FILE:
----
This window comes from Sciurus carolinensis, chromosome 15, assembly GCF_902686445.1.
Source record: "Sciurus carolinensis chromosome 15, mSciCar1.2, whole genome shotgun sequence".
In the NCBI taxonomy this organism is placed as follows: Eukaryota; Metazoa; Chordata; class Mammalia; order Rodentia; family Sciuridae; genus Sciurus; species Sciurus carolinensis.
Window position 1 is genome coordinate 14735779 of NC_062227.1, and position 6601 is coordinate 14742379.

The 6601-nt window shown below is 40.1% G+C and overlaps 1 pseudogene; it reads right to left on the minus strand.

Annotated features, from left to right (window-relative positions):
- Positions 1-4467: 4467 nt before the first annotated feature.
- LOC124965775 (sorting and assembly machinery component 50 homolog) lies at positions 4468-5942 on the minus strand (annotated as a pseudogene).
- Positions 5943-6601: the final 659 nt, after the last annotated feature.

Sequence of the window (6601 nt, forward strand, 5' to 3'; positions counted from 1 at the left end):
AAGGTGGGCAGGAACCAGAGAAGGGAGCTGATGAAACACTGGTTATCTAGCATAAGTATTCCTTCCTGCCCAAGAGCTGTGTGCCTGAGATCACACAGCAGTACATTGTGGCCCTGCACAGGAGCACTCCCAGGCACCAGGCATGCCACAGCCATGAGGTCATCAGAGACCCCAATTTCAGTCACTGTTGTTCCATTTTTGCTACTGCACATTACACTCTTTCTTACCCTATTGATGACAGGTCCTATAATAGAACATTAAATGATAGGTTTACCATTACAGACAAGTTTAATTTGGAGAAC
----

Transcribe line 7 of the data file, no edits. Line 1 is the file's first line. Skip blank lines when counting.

- Positions 1-4467: 4467 nt before the first annotated feature.